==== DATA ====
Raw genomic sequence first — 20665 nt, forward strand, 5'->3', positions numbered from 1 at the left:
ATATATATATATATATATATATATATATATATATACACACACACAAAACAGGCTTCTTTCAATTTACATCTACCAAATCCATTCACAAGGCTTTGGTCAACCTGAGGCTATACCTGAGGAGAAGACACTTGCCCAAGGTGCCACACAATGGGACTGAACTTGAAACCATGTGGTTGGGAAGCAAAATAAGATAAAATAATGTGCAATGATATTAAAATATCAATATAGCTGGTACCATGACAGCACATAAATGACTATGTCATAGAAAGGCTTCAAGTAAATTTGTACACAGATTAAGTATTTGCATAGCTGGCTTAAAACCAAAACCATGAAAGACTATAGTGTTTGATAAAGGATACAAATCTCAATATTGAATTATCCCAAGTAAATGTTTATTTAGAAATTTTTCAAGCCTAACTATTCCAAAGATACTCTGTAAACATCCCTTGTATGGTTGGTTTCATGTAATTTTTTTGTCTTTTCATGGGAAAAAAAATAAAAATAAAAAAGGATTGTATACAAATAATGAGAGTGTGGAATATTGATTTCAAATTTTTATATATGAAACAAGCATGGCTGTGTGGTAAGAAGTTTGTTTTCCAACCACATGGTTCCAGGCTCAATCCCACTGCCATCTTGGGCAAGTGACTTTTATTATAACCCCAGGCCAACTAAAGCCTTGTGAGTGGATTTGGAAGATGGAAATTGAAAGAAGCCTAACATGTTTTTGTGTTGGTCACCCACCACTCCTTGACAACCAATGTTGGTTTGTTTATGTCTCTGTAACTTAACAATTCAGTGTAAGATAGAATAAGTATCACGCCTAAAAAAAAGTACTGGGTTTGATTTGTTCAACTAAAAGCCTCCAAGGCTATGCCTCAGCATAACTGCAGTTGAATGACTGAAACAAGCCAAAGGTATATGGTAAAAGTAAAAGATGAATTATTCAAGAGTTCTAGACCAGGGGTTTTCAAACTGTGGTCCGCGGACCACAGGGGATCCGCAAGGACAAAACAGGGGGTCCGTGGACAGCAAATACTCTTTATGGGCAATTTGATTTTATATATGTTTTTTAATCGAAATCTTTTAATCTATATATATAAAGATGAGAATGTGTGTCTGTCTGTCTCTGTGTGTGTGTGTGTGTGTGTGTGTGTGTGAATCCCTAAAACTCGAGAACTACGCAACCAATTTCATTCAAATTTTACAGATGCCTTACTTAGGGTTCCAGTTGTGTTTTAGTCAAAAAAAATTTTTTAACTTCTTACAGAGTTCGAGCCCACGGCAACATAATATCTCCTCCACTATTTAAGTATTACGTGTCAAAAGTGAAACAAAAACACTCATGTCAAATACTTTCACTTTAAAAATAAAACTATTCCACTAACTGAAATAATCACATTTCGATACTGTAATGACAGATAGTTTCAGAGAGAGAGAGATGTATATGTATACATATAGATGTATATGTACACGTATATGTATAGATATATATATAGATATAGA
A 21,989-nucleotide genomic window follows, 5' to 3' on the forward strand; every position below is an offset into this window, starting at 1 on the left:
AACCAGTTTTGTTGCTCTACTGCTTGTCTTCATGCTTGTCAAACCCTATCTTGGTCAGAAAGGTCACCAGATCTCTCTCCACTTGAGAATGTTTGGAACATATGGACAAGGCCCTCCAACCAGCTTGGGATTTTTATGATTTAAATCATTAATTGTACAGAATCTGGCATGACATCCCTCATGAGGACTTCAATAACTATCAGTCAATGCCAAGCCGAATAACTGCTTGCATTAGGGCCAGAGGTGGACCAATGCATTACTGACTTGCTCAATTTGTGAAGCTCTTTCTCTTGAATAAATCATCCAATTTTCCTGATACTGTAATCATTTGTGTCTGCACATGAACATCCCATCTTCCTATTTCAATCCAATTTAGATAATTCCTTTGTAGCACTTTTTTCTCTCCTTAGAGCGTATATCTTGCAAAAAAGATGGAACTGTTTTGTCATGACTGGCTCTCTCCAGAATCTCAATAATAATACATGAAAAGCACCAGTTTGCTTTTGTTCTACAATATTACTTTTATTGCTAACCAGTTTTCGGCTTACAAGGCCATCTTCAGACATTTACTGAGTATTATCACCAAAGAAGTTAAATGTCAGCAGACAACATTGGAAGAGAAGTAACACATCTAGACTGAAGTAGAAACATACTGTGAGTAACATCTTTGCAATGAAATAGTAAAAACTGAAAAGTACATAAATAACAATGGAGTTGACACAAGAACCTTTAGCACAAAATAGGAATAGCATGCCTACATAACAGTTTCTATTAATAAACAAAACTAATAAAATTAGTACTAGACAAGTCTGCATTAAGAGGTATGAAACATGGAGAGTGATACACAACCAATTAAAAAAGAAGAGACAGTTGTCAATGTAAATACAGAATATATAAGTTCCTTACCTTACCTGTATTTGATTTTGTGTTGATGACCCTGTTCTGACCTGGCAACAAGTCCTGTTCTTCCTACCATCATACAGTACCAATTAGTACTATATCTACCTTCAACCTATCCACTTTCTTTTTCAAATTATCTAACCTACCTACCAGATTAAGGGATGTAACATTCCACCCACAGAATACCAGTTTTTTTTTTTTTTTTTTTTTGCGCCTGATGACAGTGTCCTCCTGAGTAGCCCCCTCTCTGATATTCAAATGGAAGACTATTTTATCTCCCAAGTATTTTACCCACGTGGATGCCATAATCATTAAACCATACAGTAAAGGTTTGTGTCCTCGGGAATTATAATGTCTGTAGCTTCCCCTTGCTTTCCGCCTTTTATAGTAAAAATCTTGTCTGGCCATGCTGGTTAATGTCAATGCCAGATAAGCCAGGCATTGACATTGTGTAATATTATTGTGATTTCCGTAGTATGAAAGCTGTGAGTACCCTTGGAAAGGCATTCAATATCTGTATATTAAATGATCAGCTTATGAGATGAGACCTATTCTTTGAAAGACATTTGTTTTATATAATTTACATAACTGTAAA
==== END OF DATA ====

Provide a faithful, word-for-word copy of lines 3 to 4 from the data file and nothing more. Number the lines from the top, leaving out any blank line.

A 21,989-nucleotide genomic window follows, 5' to 3' on the forward strand; every position below is an offset into this window, starting at 1 on the left:
AACCAGTTTTGTTGCTCTACTGCTTGTCTTCATGCTTGTCAAACCCTATCTTGGTCAGAAAGGTCACCAGATCTCTCTCCACTTGAGAATGTTTGGAACATATGGACAAGGCCCTCCAACCAGCTTGGGATTTTTATGATTTAAATCATTAATTGTACAGAATCTGGCATGACATCCCTCATGAGGACTTCAATAACTATCAGTCAATGCCAAGCCGAATAACTGCTTGCATTAGGGCCAGAGGTGGACCAATGCATTACTGACTTGCTCAATTTGTGAAGCTCTTTCTCTTGAATAAATCATCCAATTTTCCTGATACTGTAATCATTTGTGTCTGCACATGAACATCCCATCTTCCTATTTCAATCCAATTTAGATAATTCCTTTGTAGCACTTTTTTCTCTCCTTAGAGCGTATATCTTGCAAAAAAGATGGAACTGTTTTGTCATGACTGGCTCTCTCCAGAATCTCAATAATAATACATGAAAAGCACCAGTTTGCTTTTGTTCTACAATATTACTTTTATTGCTAACCAGTTTTCGGCTTACAAGGCCATCTTCAGACATTTACTGAGTATTATCACCAAAGAAGTTAAATGTCAGCAGACAACATTGGAAGAGAAGTAACACATCTAGACTGAAGTAGAAACATACTGTGAGTAACATCTTTGCAATGAAATAGTAAAAACTGAAAAGTACATAAATAACAATGGAGTTGACACAAGAACCTTTAGCACAAAATAGGAATAGCATGCCTACATAACAGTTTCTATTAATAAACAAAACTAATAAAATTAGTACTAGACAAGTCTGCATTAAGAGGTATGAAACATGGAGAGTGATACACAACCAATTAAAAAAGAAGAGACAGTTGTCAATGTAAATACAGAATATATAAGTTCCTTACCTTACCTGTATTTGATTTTGTGTTGATGACCCTGTTCTGACCTGGCAACAAGTCCTGTTCTTCCTACCATCATACAGTACCAATTAGTACTATATCTACCTTCAACCTATCCACTTTCTTTTTCAAATTATCTAACCTACCTACCAGATTAAGGGATGTAACATTCCACCCACAGAATACCAGTTTTTTTTTTTTTTTTTTTTTGCGCCTGATGACAGTGTCCTCCTGAGTAGCCCCCTCTCTGATATTCAAATGGAAGACTATTTTATCTCCCAAGTATTTTACCCACGTGGATGCCATAATCATTAAACCATACAGTAAAGGTTTGTGTCCTCGGGAATTATAATGTCTGTAGCTTCCCCTTGCTTTCCGCCTTTTATAGTAAAAATCTTGTCTGGCCATGCTGGTTAATGTCAATGCCAGATAAGCCAGGCATTGACATTGTGTAATATTATTGTGATTTCCGTAGTATGAAAGCTGTGAGTACCCTTGGAAAGGCATTCAATATCTGTATATTAAATGATCAGCTTATGAGATGAGACCTATTCTTTGAAAGACATTTGTTTTATATAATTTACATAACTGTAAA